It seems that each week a new way of doing business is created. Disruptive, technology driven and new business models are constantly being developed by leading companies and initiatives, for example Uber, Skype and Amazon.
Your company might hold an established position in the market today, but that doesn’t mean that employees, and especially management, can be complacent.
Disruption and commoditisation have impacted most industries. We are now seeing new players entering traditional markets and establishing a disruptive model and capturing significant market share. This trend is only going to continue.
Companies that will thrive today and tomorrow are those that embrace change and flexibility. Corporate and smaller companies, that are embracing flexible working, can use it to help cut costs, attract talent and radically improve productivity.
Technology has changed the way we communicate and it is currently changing the way we work. Gone are the days when office workers spent every working moment in a cubicle or at a desk. The rise of digital communication tools, collaboration apps and productivity suites, coupled with the benefits of the 'always on' nature of the web, have set the modern business free. Flexible working is the natural evolution of work in the brave new digital world. Today, businesses large and small can operate anytime, anywhere.
Speech recognition applications have been around for a long time, but until recently haven't seen a huge uptake by the business community. With high accuracy and professional apps available for mobile devices, the question must be asked: Could your business benefit from voice recognition technology?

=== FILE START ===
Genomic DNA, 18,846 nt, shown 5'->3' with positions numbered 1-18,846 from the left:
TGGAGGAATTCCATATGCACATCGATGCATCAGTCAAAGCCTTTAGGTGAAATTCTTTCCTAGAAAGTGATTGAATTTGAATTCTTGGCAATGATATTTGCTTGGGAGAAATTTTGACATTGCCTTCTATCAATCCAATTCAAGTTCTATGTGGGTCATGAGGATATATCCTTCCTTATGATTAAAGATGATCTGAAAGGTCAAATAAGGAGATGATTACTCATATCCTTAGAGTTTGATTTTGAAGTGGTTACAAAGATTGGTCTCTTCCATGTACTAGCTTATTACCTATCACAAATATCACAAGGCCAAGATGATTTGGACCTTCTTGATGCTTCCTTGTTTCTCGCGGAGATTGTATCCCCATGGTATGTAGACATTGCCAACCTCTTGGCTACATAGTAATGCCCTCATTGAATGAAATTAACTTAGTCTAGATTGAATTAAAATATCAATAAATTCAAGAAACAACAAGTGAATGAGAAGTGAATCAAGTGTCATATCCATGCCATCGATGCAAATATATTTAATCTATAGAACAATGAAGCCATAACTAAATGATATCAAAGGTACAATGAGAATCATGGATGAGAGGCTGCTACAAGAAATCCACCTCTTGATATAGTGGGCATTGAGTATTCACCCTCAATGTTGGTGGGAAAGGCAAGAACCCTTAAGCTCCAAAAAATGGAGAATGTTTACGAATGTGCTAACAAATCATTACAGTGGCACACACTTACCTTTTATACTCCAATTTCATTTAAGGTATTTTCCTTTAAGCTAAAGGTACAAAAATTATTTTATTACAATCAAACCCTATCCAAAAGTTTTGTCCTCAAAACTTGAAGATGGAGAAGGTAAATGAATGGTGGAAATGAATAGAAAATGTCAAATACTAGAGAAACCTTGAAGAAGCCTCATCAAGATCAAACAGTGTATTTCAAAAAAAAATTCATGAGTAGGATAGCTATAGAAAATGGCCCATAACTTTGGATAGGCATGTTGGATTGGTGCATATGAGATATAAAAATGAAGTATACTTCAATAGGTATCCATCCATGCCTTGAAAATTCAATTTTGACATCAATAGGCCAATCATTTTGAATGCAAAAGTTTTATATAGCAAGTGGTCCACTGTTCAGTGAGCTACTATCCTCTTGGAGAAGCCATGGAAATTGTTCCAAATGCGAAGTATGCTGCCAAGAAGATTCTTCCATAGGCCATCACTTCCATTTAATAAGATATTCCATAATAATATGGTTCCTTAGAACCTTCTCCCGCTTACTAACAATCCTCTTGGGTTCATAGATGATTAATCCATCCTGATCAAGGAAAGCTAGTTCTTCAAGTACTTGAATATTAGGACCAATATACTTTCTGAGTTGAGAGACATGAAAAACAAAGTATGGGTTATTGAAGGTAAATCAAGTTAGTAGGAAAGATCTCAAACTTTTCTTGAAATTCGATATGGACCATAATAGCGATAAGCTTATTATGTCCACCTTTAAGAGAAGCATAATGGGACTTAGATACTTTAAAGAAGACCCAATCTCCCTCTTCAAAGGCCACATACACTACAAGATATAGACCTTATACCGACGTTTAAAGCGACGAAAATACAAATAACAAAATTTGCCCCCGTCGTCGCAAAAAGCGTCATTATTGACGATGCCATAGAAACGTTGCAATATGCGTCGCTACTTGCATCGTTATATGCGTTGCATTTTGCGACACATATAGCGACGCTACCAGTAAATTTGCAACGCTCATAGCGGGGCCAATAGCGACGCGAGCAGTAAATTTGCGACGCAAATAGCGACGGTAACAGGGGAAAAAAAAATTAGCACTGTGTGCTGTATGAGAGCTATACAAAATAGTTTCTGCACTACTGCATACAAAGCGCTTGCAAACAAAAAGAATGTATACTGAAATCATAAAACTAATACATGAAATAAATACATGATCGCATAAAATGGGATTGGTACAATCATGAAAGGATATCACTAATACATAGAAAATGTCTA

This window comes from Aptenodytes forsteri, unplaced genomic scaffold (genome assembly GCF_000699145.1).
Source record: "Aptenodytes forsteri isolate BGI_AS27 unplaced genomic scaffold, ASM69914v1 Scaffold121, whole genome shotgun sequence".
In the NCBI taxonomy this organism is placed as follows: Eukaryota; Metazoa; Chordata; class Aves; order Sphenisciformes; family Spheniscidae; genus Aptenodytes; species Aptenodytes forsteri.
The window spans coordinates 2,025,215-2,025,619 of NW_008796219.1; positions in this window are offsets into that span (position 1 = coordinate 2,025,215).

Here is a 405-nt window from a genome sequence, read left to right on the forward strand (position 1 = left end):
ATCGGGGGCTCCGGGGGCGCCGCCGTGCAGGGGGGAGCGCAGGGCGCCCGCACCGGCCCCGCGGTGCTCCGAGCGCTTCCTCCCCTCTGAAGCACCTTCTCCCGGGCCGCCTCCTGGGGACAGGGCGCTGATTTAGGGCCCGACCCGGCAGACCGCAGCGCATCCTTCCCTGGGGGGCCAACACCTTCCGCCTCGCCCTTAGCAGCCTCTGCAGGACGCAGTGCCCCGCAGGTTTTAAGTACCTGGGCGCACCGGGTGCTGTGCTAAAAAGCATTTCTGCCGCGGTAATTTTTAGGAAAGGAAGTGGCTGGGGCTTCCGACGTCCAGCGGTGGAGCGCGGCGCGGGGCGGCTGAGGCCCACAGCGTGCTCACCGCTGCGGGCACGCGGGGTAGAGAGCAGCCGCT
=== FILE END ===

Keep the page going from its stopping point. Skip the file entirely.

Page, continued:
Many business users have experienced what voice recognition can offer. Apple's Siri is already quite popular. However, Windows 10 users have Cortana, which moves the digital assistant to a whole new level of functionality. More importantly for today's businesses is the fact that Cortana is available on phones, tablets and desktop PCs.
Interest is only deductible if incurred in the production of income and for purposes of carrying on a trade. This requires that the loan of which the interest is incurred and the trade/income should be closely connected. A recent case heard in the tax court illustrates that the original purpose of a loan for a specific purpose plays an important role in this regard, even in the case of a loan with flexible payment terms.
Interest would generally only be deductible in terms of section 24J of the Income Tax Act if incurred for purposes of carrying on a trade and in the production of income.